The Fed Funds Rate has an impact on stock market returns because cost of capital increases with increase in interest rates. For example, you expect 15% returns from equity. From risk free debt, let us assume that, you could have got 8%. Assuming, you have 50% allocation to equity and 50% to debt, your portfolio return will be 11.5%. After increase in interest rates, let us assume you get 9% from risk free debt, while you get the same equity returns (15%). You can get 11.5% returns now, from 42% equity and 58% debt asset allocation. If 11.5% is your return objective, then you are better off reducing your exposure to equities by 8% and increasing debt by 8%, because you are improving your risk / return trade-off. When you are reducing equity exposure, you are selling stocks and therefore, the stock price will go down. Typically, when interest rates are raised, it results in falling stock prices. Conversely, when interest rate falls, there is greater demand for equities, which can give higher returns.
Indian investors should know that, for global investors the safest asset class is not Gold (strange, as it may, sound to some of our readers). The safest asset class for global investors is US Treasury Securities. If interest rates increase in the US, the price of US Treasury securities will fall and the yields will increase. This will make US Treasury securities (US Government Bonds) more attractive to investors. FIIs will want to lock in higher risk free yields and, therefore, take money out of Indian stock markets. This will cause stock prices in India to fall, but you should remember that, it will only be a short term effect. Over the past 9 to 12 months, we saw stock prices falling, whenever we had the rumour of increase in US Fed Funds rate (interest rates).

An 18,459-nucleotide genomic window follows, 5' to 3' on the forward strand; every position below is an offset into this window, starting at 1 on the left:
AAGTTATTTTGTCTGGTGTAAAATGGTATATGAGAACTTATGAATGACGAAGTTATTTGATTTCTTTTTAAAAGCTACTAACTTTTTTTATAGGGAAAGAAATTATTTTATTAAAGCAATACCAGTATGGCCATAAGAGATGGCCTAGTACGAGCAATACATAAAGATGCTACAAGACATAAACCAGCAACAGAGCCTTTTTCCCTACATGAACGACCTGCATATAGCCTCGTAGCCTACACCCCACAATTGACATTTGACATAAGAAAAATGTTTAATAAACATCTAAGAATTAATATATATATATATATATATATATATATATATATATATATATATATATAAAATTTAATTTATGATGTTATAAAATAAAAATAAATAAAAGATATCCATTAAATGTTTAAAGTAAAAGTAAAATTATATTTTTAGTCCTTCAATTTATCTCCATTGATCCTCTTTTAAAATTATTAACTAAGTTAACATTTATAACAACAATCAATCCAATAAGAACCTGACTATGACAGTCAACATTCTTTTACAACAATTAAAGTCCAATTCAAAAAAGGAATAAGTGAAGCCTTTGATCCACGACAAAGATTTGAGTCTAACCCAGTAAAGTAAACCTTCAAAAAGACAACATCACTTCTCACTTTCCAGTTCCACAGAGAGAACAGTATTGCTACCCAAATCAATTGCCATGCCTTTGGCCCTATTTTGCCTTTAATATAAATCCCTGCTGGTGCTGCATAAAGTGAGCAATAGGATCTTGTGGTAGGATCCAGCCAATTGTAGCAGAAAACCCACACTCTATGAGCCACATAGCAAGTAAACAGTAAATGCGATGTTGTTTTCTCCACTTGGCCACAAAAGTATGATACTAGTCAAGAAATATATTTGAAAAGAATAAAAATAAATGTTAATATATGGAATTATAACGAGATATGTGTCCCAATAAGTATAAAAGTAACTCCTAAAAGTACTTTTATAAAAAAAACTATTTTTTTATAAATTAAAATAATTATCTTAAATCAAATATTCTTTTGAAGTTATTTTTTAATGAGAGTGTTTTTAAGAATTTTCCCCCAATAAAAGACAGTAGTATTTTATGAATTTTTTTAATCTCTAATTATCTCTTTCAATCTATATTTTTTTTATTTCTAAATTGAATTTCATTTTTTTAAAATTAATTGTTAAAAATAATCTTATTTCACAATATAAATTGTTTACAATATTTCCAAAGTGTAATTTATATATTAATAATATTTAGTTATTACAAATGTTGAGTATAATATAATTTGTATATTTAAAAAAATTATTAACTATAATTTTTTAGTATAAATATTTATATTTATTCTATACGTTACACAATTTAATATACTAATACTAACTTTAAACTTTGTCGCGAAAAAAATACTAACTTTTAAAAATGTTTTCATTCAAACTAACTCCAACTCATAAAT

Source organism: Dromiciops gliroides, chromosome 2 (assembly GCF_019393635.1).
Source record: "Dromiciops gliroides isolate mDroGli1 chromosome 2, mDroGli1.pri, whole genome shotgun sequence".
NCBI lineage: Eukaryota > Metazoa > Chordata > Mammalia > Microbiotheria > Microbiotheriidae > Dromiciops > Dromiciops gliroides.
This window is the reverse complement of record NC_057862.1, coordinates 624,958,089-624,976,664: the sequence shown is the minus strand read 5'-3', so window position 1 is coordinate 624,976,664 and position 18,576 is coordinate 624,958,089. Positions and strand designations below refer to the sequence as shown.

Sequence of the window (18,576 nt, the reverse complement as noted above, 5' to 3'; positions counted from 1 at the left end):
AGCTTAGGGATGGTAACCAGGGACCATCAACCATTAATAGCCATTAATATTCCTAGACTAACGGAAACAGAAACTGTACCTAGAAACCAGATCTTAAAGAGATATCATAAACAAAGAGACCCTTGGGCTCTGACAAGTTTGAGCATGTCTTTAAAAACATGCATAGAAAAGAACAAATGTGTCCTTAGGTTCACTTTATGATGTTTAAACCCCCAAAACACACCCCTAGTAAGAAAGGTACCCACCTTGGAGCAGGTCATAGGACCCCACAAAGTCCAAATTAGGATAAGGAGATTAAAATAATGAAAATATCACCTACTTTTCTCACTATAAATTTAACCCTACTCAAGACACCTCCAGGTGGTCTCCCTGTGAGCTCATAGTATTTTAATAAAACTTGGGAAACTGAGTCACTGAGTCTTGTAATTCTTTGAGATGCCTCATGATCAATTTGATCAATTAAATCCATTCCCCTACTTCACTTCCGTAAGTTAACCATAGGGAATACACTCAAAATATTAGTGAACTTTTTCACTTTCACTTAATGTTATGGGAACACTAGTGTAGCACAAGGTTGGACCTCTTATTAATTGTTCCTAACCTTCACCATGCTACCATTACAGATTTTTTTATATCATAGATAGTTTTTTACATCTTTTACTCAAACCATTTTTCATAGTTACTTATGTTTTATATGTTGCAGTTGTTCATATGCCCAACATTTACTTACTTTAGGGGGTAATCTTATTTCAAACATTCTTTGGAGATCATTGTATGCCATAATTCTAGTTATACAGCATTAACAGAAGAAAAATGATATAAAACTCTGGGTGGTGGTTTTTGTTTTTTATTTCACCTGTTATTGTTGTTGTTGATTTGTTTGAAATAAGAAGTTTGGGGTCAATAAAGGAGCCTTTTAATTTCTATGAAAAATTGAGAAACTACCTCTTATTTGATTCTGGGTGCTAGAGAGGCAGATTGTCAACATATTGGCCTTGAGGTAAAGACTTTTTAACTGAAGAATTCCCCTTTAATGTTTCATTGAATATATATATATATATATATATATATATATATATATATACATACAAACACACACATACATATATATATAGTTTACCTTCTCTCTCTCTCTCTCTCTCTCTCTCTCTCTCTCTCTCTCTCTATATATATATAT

Let us be realistic, interest rates (Fed Funds Rate) cannot forever be in the 0.25% - 0.5% range; it has to rise in the future, whether two months from now or a year later, is simply a matter of conjecture. While higher interest rates have an impact on short term share prices, from a fundamental perspective, however, in the longer term, rising interest rates do not necessarily imply falling stock prices. There is a lot of noise in the market now about US Fed Funds Rate hike and how it will impact stocks. As a long term investor, you should ignore these noises. Higher GDP, employment and, consequently, higher prices (inflation) will create, interest rate increase notwithstanding, will create more money to be invested in emerging markets like India.
While Fed Funds Rate increase can have a negative short term impact on Indian equities, from a longer term perspective, we do not see Fed Funds Rate increase as negative for India. In fact, given our strong macros, we believe that, India is strongly positioned within the emerging market basket, and can actually benefit from a US interest rate increase, since it can lead to incremental FII fund flows to India.
Mutual Fund Investments are subject to market risk, read all scheme related documents carefully.
An alumnus of IIM Ahmedabad, Dwaipayan is a Finance and Consulting professional, with 13 years of management experience, mostly in MNCs like American Express and Ameriprise Financial, both in India and the US. In his last role, he was the Chief Financial Officer of American Express Global Business Services in India. His key interests are building best in class organizations, corporate governance and talent development